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Fusion-io founders bring 'Woz' to Primary Data

Newcomer Primary Data appears to be a different kind of storage company than Fusion-io, but the management team looks a lot like the server-side flash pioneer that SanDisk bought out last June.

Primary Data founders CTO David Flynn and Rick White and CEO Lance Smith all came from Fusion-io. White was a Fusion-io founder, Flynn was a founder and Fusion-io CEO, and Smith was Fusion-io COO. And today, Primary Data introduced Apple founder Steve Wozniak as chief scientist, a role he also held at Fusion-io.

So what’s the old gang up to at their new company? We won’t know for sure until it starts shipping GA products – probably around mid-2015 – but the startup is demonstrating its technology at DEMO Fall 2014 this week at San Jose, California. That’s where Wozniak was introduced.

Unlike PCI flash storage vendor Fusion-io, Primary Data is a software company. Flynn says his new company is virtualizing data and separating it from physical storage. “This allows us to tap into new storage infrastructures, such as flash, server-side storage, object storage, the cloud,” he said. “We’re creating a single global space where objects can live without applications knowing the difference.

“When we were at Fusion-io, EMC pointed fingers and said, ‘The great stuff is in your servers, but data is trapped on an island on your server.’ Here we are fundamentally freeing data to reside on any storage system.”

Flynn and Smith said Primary Data’s platform consists of a data hypervisor, data director, policy engine and global dataspace. According to their descriptions, the storage hypervisor decouples data’s access channel from the control channel, is protocol-agnostic and allows data to be placed across third-party storage under the global dataspace. The data director is the central management system and a metadata server for data hypervisor clients. Customers use the policy engine to set parameters for automated data movement across storage tiers based on price, performance and protection needs, and the global dataspace gives administrators visibility into all storage resources in the enterprise.

Smith said Primary Data will support NetApp arrays, EMC Isilon, Nexenta NexentaStor and some third-party arrays out of the gate, and there is one early customer already running the software on Isilon storage. “This product is real,” he said.

According to Primary Data’s press release on Wozniak, he will work with the startup on technology vision and architecture. He will also “share the Primary Data storage” with technology innovators around the world.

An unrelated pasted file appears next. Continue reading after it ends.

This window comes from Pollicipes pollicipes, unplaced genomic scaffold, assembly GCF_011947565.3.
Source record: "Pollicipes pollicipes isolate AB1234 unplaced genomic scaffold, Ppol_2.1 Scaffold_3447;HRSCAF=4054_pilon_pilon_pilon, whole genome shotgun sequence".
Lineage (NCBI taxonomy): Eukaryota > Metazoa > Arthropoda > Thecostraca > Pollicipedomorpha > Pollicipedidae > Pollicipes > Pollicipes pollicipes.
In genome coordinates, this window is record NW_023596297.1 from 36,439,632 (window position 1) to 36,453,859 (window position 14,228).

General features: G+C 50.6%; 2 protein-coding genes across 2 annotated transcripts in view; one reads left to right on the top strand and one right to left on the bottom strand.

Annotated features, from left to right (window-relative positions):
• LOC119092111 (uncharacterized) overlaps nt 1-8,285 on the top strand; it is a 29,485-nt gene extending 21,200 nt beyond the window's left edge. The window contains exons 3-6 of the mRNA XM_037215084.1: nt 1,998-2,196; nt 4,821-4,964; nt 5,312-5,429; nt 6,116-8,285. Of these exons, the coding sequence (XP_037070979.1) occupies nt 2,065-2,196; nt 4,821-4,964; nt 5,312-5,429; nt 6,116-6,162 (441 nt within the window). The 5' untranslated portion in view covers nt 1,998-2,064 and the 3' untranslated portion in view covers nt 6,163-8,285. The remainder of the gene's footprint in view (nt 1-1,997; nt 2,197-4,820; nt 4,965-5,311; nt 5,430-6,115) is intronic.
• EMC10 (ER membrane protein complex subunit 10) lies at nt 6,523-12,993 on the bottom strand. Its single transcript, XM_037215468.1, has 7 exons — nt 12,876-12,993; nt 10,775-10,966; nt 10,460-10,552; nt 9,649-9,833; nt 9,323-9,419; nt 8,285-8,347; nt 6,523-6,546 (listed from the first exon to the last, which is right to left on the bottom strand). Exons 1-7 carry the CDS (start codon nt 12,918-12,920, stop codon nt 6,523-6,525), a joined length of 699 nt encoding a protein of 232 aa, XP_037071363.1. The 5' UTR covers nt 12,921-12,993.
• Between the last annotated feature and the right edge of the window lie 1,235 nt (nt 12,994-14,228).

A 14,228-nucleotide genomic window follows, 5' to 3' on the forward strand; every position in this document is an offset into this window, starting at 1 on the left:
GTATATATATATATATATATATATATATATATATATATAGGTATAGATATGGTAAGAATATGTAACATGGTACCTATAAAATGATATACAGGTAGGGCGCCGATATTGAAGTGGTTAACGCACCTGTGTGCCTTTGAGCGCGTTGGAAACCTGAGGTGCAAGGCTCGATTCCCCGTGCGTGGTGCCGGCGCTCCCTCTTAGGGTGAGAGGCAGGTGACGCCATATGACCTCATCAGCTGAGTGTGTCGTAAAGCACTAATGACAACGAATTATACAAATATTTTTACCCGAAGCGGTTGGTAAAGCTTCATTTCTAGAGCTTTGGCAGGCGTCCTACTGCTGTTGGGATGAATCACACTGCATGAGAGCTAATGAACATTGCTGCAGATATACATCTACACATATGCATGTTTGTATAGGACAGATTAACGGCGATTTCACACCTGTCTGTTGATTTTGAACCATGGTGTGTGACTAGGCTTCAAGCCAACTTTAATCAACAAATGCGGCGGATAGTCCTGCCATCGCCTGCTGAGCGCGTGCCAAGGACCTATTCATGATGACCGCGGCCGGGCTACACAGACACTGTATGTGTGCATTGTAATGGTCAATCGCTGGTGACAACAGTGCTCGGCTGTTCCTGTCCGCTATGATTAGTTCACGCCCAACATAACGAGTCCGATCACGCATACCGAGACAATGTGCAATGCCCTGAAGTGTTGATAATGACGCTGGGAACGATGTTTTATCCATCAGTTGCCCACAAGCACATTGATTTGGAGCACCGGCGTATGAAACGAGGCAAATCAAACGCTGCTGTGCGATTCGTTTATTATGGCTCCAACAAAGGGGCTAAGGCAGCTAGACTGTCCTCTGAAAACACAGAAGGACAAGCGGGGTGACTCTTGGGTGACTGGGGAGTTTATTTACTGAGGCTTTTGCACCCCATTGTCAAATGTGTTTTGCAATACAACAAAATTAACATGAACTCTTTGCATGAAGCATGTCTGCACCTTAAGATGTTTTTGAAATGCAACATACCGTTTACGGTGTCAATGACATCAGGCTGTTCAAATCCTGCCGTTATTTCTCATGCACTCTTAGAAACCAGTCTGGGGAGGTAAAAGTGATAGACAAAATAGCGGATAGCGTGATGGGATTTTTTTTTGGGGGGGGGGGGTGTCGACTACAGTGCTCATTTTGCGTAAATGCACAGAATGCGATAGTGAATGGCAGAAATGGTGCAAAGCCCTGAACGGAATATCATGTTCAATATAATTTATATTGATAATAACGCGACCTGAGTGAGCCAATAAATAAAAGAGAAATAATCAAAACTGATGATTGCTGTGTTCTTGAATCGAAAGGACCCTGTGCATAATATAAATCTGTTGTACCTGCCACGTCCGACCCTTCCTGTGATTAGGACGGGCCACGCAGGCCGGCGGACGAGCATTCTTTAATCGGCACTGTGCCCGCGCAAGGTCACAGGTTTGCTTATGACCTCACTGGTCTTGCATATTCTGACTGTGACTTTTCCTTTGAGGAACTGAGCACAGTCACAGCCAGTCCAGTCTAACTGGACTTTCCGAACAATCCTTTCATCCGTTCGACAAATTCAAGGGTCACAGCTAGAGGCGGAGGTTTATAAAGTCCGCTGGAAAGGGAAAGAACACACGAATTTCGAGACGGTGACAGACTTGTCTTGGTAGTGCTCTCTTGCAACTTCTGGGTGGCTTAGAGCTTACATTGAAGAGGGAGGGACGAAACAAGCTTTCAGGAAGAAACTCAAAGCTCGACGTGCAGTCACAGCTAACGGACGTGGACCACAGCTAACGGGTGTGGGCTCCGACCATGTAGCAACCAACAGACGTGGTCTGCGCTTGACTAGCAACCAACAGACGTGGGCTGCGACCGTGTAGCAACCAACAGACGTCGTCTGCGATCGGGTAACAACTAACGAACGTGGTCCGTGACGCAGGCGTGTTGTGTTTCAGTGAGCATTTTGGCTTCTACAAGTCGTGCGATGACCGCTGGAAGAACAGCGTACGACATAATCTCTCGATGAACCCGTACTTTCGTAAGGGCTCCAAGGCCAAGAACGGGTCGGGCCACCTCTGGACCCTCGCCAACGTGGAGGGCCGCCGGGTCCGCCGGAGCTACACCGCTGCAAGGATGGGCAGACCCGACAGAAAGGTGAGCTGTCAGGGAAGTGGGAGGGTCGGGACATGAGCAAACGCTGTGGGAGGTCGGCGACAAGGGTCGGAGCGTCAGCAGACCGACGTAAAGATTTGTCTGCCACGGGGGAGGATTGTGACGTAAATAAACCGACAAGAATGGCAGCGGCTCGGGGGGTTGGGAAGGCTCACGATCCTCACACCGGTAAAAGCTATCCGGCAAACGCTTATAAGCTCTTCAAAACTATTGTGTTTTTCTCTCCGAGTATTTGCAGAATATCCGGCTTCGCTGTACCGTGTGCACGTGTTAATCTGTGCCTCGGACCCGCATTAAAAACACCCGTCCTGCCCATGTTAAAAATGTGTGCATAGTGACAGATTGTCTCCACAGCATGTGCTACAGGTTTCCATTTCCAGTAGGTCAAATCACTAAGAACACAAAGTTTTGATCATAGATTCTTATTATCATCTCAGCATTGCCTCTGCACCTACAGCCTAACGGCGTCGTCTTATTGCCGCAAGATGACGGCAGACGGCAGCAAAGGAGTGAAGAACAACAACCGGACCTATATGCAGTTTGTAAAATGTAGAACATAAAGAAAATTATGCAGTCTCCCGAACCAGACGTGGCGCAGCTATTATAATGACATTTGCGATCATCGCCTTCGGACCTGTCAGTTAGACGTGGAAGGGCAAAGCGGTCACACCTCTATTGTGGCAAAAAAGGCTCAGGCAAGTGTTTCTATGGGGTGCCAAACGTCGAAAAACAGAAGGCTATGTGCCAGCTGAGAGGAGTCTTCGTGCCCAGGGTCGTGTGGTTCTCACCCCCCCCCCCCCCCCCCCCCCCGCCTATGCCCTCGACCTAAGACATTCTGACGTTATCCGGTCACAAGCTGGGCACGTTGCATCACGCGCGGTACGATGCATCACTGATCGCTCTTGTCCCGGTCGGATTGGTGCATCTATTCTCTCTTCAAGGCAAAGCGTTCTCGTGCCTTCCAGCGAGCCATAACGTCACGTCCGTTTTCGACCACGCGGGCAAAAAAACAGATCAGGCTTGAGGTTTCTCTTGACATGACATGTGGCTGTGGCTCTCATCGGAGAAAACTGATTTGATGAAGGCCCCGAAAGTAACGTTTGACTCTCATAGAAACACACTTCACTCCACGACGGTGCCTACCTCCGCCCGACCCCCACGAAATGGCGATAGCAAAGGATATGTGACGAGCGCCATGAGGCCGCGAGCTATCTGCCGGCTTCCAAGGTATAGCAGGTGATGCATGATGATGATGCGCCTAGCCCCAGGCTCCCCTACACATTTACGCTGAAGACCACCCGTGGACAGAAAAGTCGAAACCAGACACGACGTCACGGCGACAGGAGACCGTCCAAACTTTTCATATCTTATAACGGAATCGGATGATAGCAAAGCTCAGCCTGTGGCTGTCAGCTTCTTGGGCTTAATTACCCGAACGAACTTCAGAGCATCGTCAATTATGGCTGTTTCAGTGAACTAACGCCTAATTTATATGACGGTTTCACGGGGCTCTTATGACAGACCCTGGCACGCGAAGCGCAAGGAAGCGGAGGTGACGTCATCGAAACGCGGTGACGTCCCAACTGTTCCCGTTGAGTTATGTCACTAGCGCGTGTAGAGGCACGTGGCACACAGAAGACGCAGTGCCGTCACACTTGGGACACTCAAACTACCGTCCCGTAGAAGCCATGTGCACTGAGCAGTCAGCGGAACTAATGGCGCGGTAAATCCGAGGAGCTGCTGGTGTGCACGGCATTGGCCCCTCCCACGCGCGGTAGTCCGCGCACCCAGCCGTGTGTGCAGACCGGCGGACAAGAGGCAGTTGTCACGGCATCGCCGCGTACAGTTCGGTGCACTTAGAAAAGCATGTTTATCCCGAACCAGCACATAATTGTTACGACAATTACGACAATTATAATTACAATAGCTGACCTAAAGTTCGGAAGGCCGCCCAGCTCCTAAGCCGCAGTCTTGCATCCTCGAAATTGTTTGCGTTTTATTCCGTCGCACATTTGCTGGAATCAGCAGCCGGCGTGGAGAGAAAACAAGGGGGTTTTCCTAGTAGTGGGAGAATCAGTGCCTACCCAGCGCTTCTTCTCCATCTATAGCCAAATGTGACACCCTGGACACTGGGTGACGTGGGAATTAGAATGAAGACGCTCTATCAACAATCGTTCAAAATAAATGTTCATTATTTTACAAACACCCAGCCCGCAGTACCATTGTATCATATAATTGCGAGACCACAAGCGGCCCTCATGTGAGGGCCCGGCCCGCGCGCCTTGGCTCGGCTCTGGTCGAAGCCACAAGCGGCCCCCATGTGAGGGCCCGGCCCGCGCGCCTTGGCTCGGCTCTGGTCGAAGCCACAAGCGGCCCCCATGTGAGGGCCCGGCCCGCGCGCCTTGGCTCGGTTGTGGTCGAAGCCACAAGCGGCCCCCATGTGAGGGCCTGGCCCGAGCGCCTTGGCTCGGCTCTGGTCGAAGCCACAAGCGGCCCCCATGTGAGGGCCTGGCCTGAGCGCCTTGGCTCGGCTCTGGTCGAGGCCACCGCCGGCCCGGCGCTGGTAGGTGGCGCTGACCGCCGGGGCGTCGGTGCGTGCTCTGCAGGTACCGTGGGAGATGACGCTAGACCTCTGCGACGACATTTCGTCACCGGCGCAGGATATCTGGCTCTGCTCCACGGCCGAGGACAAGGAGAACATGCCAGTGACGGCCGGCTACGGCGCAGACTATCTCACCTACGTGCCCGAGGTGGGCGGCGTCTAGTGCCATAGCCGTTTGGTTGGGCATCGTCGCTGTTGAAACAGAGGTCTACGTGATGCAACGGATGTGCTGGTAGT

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Several problems with this article. First, HP hasn’t sold RISC servers in a long time as PA-RISC has been long EOLed and was HP's last RISC based architecture. Intel's Itanium, which is now primarily sold by HP, is NOT RISC, but EPIC architecture-very different architecture. Intel x86 just like Itanium and IBM Power is in fact proprietary architectures as there is only one designing vendor for each CPU type although many re-sell x86. Whats even more interesting is that the current RISC server unit marketshare leader is actually Oracle's SPARC today which isn't even mentioned in article. Why not? Oracles SPARC as well as Fujitsu SPARC RISC processors, are actually not proprietary as they are both based on an IEEE standard open to anyone to develop. And furthermore, MS Windows is more proprietary/closed source than any of the UNIXES which share many of the same code and libraries as open source alternatives. Windows only runs on x86, locking you to a single architecture while OSes like Solaris, run on x86. Unix servers have declined faster than x86 servers because while x86 performance increases have been minimal between generations (~15-30% each generation), SPARC and Power have seen 2x performance improvements every generation, requiring much smaller, less expensive servers than previously. Todays SPARC & Power servers outperform x86 systems by a wide margin and in many cases, especially with latest SPARC T5, shows better/lower TCO than alternative x86 Linux/windows systems. And when you consider that Oracles previous high end M9000 server with 64 x SPARC64VII+ CPUs sold for ~$2-3M, todays $100K SPARC T5-4 can easily replace it. Clearly, lower revenue and units due to the massive performance gains we've seen over last 2=3 years!
This article represents a continual, albeit sinister attempt to promote Microsoft technology at the expense of factual evidence to the contrary.

Under no circumstances should the Intel X86 line of servers be described as "Wintel" in the context of this article, since a significant proportion of Intel X86 Servers are RedHat Enterprise or other Linux operating Systems (OS) based, or even running one of the BDS UNIX-like OS.

It is even further insulting to anyone's intelligence to characterize the contest between X86 and RISC as a battle of Wintel against "proprietary”, as if either Intel or Microsoft are somehow "non-proprietary" (sic).

Many of these Techtarget articles are insidiously promoting Microsoft only and posing as a purely technically informative or thoughtful publishing for some time now.

Such deceptions are vile in their nature, and totally discredit Techtarget as having journalistic integrity.

It's ironic that many of the improvements to XEON came about from migrating features from the Itanium series, and before the Oracle death blow, Intel dealt a crippling blow to Itanium by holding up one of major upgrades because they wanted to integrate the new features with Xeon.. wasn't that the 9300 Tukwila series? held up for 2 years or summat... irony of ironies.. HP's 'deal with the Intel devil'...
Oh, and yes, it should be Intel x86_64 running RHEL , not 'Wintel'....